Gozitan working as Head Conservator on Ta’ Giezu Crucifix

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Gozitan working as Head Conservator on Ta' Giezu CrucifixThe miraculous Crucifix found at the Franciscan Church of St Mary of Jesus (Ta’ Giezu) in Malta, is currently undergoing an extensive conservation by the Arts Conservation Consortium through the support of Bank of Valletta.

The 17th Century crucifix falls under the responsibility of the ArchConfraternity of the Miraculous Crucifix, a brotherhood with the sole aim to focus on the proliferation of the devotion for this crucifix.

The ArchConfraternity was set up in 1646 and boasts by Grand Master Manuel Pinto de Fonseca as one of its rectors in during the mid-18th century.

Gozitan Conservator Restorer Fr Charles Vella, is working as Head Conservator on the restoration of the famous Miraculous Ta’ Giezu Crucifix and explained that this is an extensive conservation programme that includes: an in-depth scientific/physical diagnostics, including a CAT scan, and identification of constituent materials used; scientific and technical studies of the structure; and scientific and physical examinations of the pictorial layers.

According to the CAT scan it was found that the flagellation marks are made with gesso – animal glue, which form the shape around a nail.

Another discovery was that of Pargimena, a finer quality parchment made from skins of young animals such as lambs and other animals. Fr Vella noted that this material was also confirmed in the laboratories. It is used it to produce the effect of wound loose skin on the torso.

Fr Vella said that a number of measures for preventive conservation are being carried out, the sculpture is in wood, however, some layers are also plaster and glue for the colour of the complexion, skin and blood, which need to be conserved.

A full presentation by Charles Vella on the findings of the conservation work, complete with photographs, is available to download by clicking here.

Attributed to Frate Innocenzo da Petralia, (1592-1648), the work of art is carved in such a way that it depicts the aftermath of the hits that the body of Jesus Christ suffered during his ordeal.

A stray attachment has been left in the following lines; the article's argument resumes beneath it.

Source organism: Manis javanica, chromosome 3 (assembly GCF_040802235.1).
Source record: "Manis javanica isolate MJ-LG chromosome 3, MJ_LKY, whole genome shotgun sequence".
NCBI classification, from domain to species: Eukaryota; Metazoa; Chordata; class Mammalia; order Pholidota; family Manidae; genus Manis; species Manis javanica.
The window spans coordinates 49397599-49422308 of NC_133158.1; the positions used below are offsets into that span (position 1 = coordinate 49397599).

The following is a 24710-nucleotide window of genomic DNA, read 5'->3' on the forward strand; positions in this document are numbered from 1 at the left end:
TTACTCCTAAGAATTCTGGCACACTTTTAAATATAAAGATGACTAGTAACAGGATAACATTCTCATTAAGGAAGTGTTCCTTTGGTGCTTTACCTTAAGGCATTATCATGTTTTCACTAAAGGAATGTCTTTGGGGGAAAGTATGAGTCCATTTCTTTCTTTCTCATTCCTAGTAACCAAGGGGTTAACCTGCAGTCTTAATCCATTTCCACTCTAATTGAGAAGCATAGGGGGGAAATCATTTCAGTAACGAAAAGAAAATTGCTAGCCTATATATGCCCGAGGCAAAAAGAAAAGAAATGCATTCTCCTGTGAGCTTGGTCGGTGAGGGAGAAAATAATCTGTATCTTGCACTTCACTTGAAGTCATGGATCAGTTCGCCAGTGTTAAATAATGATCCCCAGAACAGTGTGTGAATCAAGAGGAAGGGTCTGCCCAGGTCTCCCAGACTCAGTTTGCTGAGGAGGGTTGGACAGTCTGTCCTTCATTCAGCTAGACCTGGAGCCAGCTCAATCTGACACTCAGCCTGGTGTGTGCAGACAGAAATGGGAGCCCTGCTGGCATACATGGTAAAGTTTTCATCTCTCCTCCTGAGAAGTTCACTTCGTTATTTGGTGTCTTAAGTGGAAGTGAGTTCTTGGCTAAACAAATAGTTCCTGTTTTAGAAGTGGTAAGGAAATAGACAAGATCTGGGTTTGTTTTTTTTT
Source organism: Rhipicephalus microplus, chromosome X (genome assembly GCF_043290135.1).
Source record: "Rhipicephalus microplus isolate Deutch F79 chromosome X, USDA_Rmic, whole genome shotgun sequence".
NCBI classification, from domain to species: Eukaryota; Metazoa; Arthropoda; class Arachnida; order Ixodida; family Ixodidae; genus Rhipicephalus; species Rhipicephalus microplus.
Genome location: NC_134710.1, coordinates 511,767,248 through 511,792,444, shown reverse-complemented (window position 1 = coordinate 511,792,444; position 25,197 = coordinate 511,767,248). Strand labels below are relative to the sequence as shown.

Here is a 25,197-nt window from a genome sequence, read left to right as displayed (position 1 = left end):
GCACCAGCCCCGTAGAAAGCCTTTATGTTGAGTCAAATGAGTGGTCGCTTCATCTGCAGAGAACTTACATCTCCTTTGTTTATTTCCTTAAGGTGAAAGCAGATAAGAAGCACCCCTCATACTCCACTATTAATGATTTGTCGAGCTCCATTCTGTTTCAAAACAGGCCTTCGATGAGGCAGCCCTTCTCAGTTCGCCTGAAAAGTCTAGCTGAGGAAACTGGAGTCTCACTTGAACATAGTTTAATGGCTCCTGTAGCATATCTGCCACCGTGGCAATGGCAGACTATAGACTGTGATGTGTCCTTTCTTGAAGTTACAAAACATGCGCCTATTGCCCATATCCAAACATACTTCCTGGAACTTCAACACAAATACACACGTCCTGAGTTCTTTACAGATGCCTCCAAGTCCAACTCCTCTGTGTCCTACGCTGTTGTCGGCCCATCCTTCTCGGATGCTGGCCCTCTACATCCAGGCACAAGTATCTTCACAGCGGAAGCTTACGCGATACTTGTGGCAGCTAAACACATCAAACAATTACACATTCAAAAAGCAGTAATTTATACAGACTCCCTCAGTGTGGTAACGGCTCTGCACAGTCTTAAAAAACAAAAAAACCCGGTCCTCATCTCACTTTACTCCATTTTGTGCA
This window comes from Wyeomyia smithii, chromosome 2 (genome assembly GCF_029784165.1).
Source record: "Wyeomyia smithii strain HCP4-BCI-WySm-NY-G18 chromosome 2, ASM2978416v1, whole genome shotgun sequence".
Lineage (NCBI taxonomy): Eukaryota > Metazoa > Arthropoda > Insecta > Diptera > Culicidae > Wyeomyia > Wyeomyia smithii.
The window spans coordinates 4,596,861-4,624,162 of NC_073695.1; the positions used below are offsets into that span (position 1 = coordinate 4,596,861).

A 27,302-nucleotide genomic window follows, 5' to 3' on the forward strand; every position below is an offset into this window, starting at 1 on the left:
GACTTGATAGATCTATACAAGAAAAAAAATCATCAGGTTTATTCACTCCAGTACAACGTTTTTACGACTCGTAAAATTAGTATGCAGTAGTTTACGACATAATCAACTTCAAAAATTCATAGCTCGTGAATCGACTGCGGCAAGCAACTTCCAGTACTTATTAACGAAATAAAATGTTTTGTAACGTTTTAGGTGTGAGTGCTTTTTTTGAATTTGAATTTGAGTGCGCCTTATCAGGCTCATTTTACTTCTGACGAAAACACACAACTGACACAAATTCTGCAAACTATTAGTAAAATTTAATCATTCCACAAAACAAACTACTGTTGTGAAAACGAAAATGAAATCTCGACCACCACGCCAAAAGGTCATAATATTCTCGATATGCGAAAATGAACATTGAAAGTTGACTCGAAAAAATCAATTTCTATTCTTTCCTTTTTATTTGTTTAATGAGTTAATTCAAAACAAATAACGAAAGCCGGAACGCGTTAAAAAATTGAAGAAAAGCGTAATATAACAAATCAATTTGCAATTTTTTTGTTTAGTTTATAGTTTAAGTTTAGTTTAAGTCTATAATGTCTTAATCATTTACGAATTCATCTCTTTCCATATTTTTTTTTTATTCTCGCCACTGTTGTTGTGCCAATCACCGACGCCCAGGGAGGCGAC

Legend has it that the artist woke up one morning and found the head of the statue complete, making it exceptional and unique.

Under expert advice, the ArchConfraternity commissioned the Arts Conservation Consortium (ACC), a consortium set up appositely for the restoration of the crucifix, and all experts in their field to study and restore the crucifix, the cross and the niche.

Mr Anton Cassar, Secretary of the Archconfraternity said that “the miraculous crucifix draws countless pilgrims to its shrine for spiritual comfort as well as to admire a unique work of art.

“The restoration works are expected to unveil and confirm or otherwise a number of myths surrounding the crucifix that will add historical value to this unique gem.”

Dr Christian Attard, the project’s leader and historian, said that the historical and contextual study that will accompany the physical restoration of the work may throw new light on its authorship and on the historical and artistic contexts in which it was made.

Adriana Alescio and Michael Formosa, are the other conservators forming an essential part of the project. Perit Andrew Ellul is responsible for the architectural surveys of the chapel and the niche in which the Crucifix is exhibited. This will help the monitoring of the relative humidity and temperatures.

This conservation process is being curated by Cynthia De Giorgio, a qualified curator and current Chief Curator of St John’s Co-Cathedral. This Scientific/diagnostic programme has been authorised by the Catholic Cultural Heritage Commission of the Archdiocese of Malta.

“The national significance of the crucifix, was one of the main factors why Bank of Valletta eagerly adopted this project,” Bank of Valletta CEO Mario Mallia said.

Photo suplied by Fr Charles Vella, who is seen working on the miraculous Ta’ Giezu Crucifix

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